Work continues, albeit slowly on the Pocher Fiat. So far, I managed to remove the side skirts, both seats (the glue joint had given up the ghost years ago), brake cables, gear shift and break lever mountings, and the exhaust system, which was hanging on by one of its two screws. Regarding the rubber hoses, I found a supplier on the web, however, the hose would be black instead of red. One issue that did come up was that the model is fastened together with brass screws, bolts, and nuts. I was worried about finding a wrench small enough to work with the nuts when I had a flashback memory and visualized the wrench that came with the kit. I still have the toolbox I used as a kit when I was modeling which I now use for sorting and storing various screws, nuts and bolts. One of the drawers has an old, dried-up tube of Testor’s glue, a machine gun from an old Italeri Zundapp motorcycle/sidecar kit, and, lo and behold, the wrench that came with the Pocher Fiat! Just goes to show you that you should never throw anything away because you never know when you might need it. Nearly 50 years later, I needed that wrench, and there it was! After removing the rear platform where the seats were mounted, I found a missing foot pedal, so that’s one less part I will have to fabricate.

  • Spiros Pendedekas said 3 months, 3 weeks ago:

    Mobving along, Greg @gwfabian!
    The black hoses will be totally acceptable, I beleive, which mught verywell have been th case in reality.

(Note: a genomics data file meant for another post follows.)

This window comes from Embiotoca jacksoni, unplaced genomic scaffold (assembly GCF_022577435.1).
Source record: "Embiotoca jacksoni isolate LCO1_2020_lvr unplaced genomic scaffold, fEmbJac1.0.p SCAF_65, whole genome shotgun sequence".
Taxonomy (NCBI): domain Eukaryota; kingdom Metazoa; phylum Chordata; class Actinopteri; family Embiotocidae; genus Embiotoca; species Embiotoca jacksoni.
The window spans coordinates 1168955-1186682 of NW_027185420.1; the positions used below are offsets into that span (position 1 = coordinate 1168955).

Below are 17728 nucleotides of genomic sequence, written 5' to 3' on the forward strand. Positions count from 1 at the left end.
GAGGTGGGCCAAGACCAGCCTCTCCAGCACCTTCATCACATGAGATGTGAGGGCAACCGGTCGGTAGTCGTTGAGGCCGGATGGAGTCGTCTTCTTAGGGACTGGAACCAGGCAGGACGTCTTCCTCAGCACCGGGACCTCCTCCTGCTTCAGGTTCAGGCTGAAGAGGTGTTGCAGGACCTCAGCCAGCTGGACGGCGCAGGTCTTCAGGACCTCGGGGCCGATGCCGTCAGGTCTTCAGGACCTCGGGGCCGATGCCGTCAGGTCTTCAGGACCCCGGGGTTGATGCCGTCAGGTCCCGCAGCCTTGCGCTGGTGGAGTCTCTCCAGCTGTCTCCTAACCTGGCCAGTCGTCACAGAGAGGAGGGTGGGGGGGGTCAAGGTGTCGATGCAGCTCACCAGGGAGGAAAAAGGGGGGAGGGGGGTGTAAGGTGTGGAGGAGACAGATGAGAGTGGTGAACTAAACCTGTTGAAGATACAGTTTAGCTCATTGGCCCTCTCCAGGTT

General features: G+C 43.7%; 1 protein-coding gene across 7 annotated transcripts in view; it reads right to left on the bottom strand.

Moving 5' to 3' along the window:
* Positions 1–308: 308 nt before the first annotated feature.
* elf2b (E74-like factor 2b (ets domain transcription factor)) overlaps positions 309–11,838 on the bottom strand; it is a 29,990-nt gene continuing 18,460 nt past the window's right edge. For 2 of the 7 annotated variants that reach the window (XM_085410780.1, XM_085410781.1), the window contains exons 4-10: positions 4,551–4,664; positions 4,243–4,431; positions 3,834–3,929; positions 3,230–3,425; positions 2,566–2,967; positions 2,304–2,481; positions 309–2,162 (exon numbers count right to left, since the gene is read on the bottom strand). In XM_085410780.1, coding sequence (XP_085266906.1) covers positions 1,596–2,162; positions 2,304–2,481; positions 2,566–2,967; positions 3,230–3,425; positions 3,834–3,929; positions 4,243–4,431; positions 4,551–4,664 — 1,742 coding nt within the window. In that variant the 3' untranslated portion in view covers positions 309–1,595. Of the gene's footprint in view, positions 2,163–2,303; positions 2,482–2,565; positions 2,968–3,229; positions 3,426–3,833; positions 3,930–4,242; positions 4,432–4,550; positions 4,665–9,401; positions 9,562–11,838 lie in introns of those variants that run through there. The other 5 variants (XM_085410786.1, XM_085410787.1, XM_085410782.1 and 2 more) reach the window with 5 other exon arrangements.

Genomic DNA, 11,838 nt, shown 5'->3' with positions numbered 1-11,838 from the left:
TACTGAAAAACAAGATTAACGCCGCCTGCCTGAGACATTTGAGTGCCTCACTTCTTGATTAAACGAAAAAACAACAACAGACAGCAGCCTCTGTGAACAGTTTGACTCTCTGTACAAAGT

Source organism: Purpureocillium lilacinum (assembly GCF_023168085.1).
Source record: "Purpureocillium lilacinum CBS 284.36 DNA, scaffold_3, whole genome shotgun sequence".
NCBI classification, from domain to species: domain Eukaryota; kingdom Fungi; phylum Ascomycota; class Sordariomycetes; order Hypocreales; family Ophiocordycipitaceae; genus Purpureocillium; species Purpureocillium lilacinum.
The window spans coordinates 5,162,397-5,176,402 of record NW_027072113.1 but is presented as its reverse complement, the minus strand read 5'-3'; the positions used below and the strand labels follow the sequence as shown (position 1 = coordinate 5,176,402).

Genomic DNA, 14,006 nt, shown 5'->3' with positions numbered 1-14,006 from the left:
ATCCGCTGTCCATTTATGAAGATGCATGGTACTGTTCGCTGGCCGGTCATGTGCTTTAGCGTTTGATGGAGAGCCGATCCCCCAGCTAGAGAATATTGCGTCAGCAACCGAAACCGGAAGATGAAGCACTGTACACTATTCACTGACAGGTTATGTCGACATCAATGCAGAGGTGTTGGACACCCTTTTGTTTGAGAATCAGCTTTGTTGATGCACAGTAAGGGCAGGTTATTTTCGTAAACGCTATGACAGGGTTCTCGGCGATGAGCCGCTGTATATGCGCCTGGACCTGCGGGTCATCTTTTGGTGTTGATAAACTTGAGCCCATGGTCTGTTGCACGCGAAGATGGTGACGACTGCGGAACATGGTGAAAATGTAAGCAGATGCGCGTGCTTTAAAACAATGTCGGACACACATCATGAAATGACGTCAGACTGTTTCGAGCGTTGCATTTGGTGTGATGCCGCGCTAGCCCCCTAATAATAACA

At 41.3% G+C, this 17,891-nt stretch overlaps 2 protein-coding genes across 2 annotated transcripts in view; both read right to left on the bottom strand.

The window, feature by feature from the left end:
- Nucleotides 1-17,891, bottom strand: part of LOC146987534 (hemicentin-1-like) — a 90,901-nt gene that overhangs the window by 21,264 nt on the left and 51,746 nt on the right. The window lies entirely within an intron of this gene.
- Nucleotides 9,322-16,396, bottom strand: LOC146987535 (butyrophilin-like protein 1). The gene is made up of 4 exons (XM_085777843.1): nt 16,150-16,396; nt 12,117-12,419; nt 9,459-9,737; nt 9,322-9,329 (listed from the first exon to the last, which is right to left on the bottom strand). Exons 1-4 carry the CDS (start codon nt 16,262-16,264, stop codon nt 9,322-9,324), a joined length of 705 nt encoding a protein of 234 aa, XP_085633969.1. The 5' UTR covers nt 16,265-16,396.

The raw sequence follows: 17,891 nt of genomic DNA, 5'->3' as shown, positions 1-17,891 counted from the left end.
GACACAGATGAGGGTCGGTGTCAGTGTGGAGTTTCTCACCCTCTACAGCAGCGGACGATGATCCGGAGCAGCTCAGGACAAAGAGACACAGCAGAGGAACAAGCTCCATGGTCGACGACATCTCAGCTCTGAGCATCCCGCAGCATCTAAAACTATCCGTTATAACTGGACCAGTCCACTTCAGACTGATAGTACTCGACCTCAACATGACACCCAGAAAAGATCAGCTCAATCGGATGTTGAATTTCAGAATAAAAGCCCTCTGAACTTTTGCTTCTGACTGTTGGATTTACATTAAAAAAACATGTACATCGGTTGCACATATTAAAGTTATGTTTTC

Great that you found your wrench!

  • Erik Gjørup said 3 months, 2 weeks ago:

    Greg, that is so true – never throw anything away! Never.

    It shall be nice to see this getting some TLC soon now that the tools are at hand.

  • Greg Fabian said 3 months, 1 week ago:

    Haven’t had too much time to work on the Fiat GP car. What work I have been able to do was focused on the “dashboard” and the cowling. After pulling off the brass parts and the gauge face (which fell off on its own), I removed about 50 years of dust. The cowling has been sanded down in preparation for taping and spray painting with Tamiya AS-12.

    I also managed to disassemble the transmission/differential. I discovered that one of the parts had been broken when it was glued onto the model, so I’ll have to figure out how to repair it before reassembling the transmission.

    3 attached images. Click to enlarge.

  • Spiros Pendedekas said 3 months, 1 week ago:

    The tedious job of disassembling and cleaning/checking, Greg @gwfabian

Viewing 1 - 15 of 36 posts